It’s hard to believe it was just yesterday that I blogged about a study, which I believe was widely misinterpreted in the mainstream media. Within days of the original research publication, the study authors issued corrections to that original study. Science moves fast!
In my original blog on this topic, I pointed out that while most media reports focused on the “exoneration” of saturated fat as a cause of heart disease, key findings were ignored. The study authors’ corrections further weaken their conclusion, “Current evidence does not clearly support cardiovascular guidelines that encourage high consumption of polyunsaturated fatty acids and low consumption of total saturated fats.”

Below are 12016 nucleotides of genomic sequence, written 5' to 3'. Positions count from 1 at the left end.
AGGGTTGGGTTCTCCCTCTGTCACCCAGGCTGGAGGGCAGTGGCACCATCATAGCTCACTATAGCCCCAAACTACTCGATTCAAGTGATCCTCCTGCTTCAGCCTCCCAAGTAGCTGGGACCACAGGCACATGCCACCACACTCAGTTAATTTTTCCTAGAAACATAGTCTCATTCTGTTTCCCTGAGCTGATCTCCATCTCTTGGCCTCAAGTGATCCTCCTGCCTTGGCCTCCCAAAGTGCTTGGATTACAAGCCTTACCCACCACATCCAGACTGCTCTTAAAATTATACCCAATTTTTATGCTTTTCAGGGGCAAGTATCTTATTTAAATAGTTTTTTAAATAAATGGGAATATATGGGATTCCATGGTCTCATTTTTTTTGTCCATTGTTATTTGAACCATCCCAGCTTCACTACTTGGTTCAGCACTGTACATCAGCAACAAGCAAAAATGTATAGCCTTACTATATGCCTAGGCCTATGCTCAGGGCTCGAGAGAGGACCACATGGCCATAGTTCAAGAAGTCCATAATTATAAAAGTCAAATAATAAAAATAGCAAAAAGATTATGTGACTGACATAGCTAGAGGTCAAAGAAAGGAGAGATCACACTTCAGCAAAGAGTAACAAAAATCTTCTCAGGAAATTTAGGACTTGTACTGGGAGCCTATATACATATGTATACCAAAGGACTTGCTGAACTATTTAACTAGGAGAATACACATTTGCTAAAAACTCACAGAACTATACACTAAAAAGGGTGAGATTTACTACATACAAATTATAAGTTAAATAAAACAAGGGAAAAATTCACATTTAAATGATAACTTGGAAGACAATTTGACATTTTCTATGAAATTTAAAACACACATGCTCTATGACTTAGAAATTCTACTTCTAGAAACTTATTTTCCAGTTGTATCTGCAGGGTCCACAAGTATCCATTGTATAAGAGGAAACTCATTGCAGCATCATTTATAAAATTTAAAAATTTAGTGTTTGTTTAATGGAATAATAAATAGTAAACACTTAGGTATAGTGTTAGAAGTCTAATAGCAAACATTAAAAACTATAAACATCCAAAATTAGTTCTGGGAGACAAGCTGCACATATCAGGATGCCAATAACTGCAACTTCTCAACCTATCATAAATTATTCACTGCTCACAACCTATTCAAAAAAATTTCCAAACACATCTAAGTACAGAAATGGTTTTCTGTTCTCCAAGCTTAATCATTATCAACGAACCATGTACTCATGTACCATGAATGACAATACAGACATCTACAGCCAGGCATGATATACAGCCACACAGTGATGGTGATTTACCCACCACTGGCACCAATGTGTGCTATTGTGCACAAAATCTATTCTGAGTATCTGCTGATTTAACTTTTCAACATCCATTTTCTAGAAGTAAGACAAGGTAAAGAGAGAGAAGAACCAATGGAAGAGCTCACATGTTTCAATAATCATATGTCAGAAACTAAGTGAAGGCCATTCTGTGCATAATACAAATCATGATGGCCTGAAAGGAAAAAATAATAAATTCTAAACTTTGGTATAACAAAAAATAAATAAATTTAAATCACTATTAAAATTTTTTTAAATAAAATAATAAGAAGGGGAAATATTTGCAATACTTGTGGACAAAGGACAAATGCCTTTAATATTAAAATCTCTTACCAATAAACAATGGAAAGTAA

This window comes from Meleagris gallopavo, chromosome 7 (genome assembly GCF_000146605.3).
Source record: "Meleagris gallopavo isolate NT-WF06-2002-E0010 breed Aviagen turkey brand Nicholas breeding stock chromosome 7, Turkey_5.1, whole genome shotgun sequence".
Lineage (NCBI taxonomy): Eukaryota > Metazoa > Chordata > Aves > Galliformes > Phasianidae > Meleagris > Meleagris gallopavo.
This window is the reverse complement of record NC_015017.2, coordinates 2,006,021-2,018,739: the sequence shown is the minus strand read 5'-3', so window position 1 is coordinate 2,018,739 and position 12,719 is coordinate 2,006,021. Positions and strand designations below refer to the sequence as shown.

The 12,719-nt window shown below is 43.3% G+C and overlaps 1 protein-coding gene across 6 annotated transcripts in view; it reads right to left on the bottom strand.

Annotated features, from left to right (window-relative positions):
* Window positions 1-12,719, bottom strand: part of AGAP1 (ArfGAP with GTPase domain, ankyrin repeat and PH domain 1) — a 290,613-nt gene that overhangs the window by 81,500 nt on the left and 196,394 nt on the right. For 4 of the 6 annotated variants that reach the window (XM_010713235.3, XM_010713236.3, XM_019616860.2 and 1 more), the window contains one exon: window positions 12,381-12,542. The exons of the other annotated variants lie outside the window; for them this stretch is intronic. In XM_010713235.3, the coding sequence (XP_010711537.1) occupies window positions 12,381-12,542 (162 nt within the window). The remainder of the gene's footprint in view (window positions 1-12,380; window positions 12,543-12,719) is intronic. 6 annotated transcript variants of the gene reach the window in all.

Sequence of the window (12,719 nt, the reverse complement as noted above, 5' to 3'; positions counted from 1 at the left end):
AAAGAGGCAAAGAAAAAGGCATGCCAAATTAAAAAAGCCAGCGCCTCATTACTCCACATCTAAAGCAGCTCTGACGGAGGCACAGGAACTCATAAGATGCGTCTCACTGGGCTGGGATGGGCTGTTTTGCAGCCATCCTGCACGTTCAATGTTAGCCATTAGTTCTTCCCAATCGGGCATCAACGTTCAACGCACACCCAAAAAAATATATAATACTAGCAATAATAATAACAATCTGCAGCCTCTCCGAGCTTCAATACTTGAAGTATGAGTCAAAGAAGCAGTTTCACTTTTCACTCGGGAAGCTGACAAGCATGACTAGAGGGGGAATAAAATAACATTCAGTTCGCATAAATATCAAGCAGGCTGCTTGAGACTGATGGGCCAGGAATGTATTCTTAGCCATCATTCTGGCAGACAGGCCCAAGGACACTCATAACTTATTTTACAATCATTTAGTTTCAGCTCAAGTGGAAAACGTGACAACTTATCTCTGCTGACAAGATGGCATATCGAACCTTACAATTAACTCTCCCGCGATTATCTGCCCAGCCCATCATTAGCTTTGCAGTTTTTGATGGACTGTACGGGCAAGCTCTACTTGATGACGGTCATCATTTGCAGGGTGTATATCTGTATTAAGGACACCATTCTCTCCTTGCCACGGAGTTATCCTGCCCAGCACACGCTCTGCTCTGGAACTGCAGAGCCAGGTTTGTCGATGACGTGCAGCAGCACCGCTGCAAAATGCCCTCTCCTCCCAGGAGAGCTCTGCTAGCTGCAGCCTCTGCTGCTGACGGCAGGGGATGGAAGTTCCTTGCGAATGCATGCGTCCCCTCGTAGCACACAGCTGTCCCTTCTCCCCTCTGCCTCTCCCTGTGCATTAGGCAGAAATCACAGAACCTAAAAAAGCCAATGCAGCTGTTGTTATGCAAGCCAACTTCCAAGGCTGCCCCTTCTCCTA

We are back to where we began: For best health, in terms of heart disease and just about any other chronic disease one can name, we need to base our diets around unprocessed, whole foods, including nuts, legumes (beans and peas), vegetables and fruit, whole grains, vegetable and olive oils, and small portions of animal products, if desired.
If you’d like to read more about what other researchers in this field are saying about the corrections, be sure to check out Science Magazine’s coverage, and the article by Knight Science Journalism at MIT. According to Paul Raeburn, author of the MIT article, the best explanation for the controversy over saturated fats raised by the recent research just may be error.